History connects itself at Vajreshwari Temple

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I visited Vajreshwari temple a couple of days back and was surprised to learn that the temple shares its history with Bassein Fort, a structure I visited earlier this year.

Located on a hillock on the outskirts of Vasai, Vajreshwari Temple is dedicated to Goddess Vajreshwari – An incarnation of Goddess Parvati.

Vajreshwari Temple (7)

Vajreshwari Temple on a bright sunny day

It is believed, Maratha ruler – Chimaji Appa ordered construction of Vajreshwari temple as a promise on conquering Bassein Fort from the Portuguese in 1739. Temple was built under the governance of Subhedar Shankar Phadke. Architecture (mainly fortifications) and a towering lighthouse at the entrance clearly draw inspiration from Bassein Fort.

Vajreshwari Temple (1)Entrance and fortifications draw inspiration from Bassein Fort

Vajreshwari temple is very popular among Hindus. Even school kids are brought here on excursions. Crowd is an everyday norm, yet there is a certain calm about the place. Although, like most commercialized temples, Vajreshwari has hoards of shops selling garlands, flowers and food, apart from paupers wanting you to offer money. One can only imagine the religious fervor during Navratri when temple is at its festive best.

Vajreshwari Temple (8)

Vajreshwari Temple (2)

We arrived at around 10:30am and hung around the place for a good 3 hours. Entrance has a golden stone idol of a tortoise. It is believed to be Kurma, an incarnation of Lord Vishnu as a sea turtle. We saw some devotees burn camphor along the stairway at the entrance. A dangerous thing to do, considering visitors are required to remove footwear before entering the temple.

Vajreshwari Temple (3) Vajreshwari Temple (11)

(Left) Devotees pray to Lord Kurma – The Sea Turtle; (Right) Burning camphor along the stairway to temple

Variety of offerings are made to Goddess Vajreshwari such as flowers, garlands, sarees and colored rice. I even spotted a devotee offer a bird as sacrifice. And some stuck coins inside wall cavities for wishes to be granted.

Vajreshwari Temple (6)

(Top) Devotees stick coins on walls for wishes to be granted

Vajreshwari Temple (12)(Top) During noons, priest goes around the temple premises spreading arti

Aware of the large amount of crowd the temple attracts, polio vaccination booths were set up to spread awareness among rural population. On a hill-top, few meters away, stands the Samadhi of 17th century saint – Godhadebuwa. He is believed to have seen Goddess Vajreshwari. Hill-top offers a 360 degree view of Vasai and mountain ranges of Maharashtra.

Vajreshwari Temple (9) Samadhi of 17th century saint who is believed to have seen Goddess Vajeshwari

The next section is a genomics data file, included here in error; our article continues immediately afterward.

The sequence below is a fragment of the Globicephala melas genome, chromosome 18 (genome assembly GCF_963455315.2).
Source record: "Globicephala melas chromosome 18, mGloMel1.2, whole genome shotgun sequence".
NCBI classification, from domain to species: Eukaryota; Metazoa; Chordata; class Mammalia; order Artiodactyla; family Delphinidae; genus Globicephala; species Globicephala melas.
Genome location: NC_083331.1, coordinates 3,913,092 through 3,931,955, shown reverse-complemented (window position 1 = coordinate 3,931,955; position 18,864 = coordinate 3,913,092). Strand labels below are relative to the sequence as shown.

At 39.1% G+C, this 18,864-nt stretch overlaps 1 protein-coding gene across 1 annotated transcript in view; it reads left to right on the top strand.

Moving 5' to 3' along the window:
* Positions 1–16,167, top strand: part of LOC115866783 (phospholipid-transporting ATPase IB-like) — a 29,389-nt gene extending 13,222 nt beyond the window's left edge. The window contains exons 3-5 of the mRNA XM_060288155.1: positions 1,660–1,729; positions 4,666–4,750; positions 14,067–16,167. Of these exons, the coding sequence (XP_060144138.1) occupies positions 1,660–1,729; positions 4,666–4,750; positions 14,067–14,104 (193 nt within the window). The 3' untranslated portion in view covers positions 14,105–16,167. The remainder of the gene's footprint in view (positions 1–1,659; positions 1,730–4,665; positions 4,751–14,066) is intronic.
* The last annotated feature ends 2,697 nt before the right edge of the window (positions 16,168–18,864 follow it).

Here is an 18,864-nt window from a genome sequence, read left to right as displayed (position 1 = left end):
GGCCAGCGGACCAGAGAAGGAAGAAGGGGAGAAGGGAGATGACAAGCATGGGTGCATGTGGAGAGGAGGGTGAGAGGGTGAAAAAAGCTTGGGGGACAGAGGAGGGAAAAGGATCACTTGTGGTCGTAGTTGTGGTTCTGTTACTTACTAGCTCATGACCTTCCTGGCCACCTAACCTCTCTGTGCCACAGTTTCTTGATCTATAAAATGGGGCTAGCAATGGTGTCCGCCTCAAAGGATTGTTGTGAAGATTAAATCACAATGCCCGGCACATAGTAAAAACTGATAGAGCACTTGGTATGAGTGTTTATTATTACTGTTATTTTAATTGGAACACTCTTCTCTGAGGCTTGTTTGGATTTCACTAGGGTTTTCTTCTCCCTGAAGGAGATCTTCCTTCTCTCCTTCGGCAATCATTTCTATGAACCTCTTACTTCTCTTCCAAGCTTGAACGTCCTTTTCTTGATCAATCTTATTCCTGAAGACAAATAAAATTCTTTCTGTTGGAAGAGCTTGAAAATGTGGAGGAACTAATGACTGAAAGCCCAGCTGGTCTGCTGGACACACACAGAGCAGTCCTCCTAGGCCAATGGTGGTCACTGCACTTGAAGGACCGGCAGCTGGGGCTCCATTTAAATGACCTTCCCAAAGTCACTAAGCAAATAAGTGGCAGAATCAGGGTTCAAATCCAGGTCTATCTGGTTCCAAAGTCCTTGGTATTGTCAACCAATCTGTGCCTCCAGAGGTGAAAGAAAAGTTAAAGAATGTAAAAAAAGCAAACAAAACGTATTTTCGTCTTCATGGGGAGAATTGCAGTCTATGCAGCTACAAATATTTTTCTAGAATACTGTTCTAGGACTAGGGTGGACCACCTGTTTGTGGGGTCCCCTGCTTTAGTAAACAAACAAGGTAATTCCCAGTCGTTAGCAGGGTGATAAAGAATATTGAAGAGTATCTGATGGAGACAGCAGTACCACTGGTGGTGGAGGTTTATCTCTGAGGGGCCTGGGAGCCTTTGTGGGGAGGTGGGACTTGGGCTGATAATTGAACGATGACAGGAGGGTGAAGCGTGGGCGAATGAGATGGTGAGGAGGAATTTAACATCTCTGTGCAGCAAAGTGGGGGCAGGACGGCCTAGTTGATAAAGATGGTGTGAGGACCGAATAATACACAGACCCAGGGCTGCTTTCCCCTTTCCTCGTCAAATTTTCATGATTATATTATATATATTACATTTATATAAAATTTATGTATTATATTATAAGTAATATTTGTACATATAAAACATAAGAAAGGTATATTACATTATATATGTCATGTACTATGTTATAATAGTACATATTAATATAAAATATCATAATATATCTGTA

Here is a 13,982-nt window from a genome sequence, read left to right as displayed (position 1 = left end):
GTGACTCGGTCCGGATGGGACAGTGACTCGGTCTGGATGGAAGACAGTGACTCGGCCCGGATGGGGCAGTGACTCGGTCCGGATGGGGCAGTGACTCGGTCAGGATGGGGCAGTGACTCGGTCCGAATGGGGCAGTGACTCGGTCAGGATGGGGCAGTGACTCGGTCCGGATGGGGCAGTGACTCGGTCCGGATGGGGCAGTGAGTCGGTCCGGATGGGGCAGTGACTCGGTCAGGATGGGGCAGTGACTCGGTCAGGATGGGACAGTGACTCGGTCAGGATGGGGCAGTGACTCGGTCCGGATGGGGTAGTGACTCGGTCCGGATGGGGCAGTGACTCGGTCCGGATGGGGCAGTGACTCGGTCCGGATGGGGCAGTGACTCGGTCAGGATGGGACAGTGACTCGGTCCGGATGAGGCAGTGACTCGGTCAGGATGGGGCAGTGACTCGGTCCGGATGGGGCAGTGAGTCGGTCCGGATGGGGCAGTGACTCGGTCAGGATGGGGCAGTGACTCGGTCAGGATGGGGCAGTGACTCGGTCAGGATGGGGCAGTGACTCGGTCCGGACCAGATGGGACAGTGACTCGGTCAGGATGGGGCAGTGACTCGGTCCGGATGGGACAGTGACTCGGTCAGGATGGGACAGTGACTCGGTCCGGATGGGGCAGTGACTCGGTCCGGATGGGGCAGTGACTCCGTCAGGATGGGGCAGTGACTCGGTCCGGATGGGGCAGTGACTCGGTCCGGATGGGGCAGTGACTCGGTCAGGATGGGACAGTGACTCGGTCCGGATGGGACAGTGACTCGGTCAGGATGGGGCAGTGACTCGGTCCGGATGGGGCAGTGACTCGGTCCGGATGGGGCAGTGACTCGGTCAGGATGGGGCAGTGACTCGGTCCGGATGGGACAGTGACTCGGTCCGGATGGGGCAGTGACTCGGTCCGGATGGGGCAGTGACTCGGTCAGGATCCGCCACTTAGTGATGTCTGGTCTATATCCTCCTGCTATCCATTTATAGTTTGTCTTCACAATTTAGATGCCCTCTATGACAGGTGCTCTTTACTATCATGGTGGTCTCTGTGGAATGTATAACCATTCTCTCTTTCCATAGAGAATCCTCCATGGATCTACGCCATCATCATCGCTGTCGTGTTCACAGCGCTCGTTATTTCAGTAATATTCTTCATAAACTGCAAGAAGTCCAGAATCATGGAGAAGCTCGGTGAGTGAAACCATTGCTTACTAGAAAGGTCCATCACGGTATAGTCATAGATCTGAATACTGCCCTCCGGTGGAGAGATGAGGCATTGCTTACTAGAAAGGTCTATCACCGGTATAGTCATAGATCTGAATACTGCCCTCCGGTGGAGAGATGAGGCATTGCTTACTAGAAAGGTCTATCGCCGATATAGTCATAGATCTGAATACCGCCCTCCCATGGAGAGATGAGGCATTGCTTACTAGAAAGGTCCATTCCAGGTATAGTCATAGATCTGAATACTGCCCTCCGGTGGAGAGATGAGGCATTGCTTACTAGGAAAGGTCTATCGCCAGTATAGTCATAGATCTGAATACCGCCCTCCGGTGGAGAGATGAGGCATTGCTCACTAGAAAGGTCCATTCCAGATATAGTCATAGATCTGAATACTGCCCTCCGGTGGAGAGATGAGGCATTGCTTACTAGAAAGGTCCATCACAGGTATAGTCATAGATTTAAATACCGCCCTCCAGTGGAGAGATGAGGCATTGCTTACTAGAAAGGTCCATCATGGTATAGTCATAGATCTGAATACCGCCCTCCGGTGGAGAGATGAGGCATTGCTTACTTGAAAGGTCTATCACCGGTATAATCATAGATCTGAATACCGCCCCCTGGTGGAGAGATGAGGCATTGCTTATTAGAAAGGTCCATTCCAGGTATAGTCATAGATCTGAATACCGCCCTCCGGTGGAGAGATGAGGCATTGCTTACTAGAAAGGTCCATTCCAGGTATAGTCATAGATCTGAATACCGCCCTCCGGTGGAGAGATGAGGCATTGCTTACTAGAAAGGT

Vajreshwari Hot Water Springs

While in the vicinity, we decided to visit the seven hot springs of Vajreshwari. My parents always mentioned these hot springs during casual conversations about places to see around Mumbai. Disappointingly, things have changed over the years! I witnessed a site that is dirty, filthy and unkempt.

Vajreshwari Temple and hot springs

Click image for source

In an ideal situation, you would expect visitors to dip their feet in these hot springs for the experience. Instead, visitors use it for their so called Holy bath. Some go to the extent of using foamy soaps, making it absolutely impossible for others to even go near the water. The hot springs are known to have sulphur content with healing effects. But, in the current scenario, a dip in this contaminated water might leave you sick. All seven hot springs are occupied for the same reason – bathing. It wouldn’t be wrong in assuming, these springs are a poor man’s (free) Jacuzzi.

Tourists, mostly rural, come from far off places as a weekend getaway. A lake near these hot springs is used to park cars and wash them. Charpai (beds) are placed for drivers to relax and quench thirst with sugar cane juice. Candy man sells cotton candy and toy sellers hover around wanting you to buy cheap plastic toys.

For a place of tourist interest, these hot springs lack security and supervision. Perhaps, if that was around, there would have been some regulation on using the hot springs more sensibly.

In a nutshell…..

As much as I enjoyed spending time at Vajreshwari temple, I was disappointed with the hot springs. I’m pretty sure, a decade or two back, these hot springs must have been an alluring sight and a great attraction for visitors. At least, our elders would claim so! It disappoints me that I might have lost the opportunity to witness such a sight in my lifetime.

Vajreshwari Temple

Vajreshwari Temple

P.S.

Vajreshwari Temple (10)Bring home Kandi Pede, on sale near the temple. It tastes delicious!

How to reach Vajreshwari Temple?

Vajreshwari Temple is 70 km from Mumbai. On the Mumbai-Ahmadabad highway between Vasai and Virar, stay vigilant for signboards to Vajreshwari. Once off the highway, drive is another 16km to Vajreshwari temple. Buses ply to Vajreshwari from Vasai Road station and even Thane.

Hot springs are another a km away from the temple. Locals will easily guide with directions.

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Like this post? Also check out….

Bassein Fort, Vasai is seeped in History

Banganga – Mumbai’s Mini Ganga

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Edwina D'souza

Read write watch, 2 left hands and feet, recluse, gazer and occasionally suffer from wanderlust syndrome!!

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